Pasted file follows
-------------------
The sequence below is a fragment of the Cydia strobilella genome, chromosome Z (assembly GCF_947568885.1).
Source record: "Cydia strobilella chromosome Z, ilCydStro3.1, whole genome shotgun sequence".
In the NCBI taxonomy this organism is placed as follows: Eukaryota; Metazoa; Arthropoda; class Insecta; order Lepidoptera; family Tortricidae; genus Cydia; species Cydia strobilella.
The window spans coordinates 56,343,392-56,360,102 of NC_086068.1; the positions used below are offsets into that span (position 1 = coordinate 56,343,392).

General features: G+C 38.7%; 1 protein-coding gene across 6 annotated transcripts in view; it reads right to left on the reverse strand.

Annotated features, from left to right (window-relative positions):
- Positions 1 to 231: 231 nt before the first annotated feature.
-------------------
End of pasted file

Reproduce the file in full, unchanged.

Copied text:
The sequence below is a fragment of the Cydia strobilella genome, chromosome Z (assembly GCF_947568885.1).
Source record: "Cydia strobilella chromosome Z, ilCydStro3.1, whole genome shotgun sequence".
In the NCBI taxonomy this organism is placed as follows: Eukaryota; Metazoa; Arthropoda; class Insecta; order Lepidoptera; family Tortricidae; genus Cydia; species Cydia strobilella.
The window spans coordinates 56,343,392-56,360,102 of NC_086068.1; the positions used below are offsets into that span (position 1 = coordinate 56,343,392).

General features: G+C 38.7%; 1 protein-coding gene across 6 annotated transcripts in view; it reads right to left on the reverse strand.

Annotated features, from left to right (window-relative positions):
- Positions 1 to 231: 231 nt before the first annotated feature.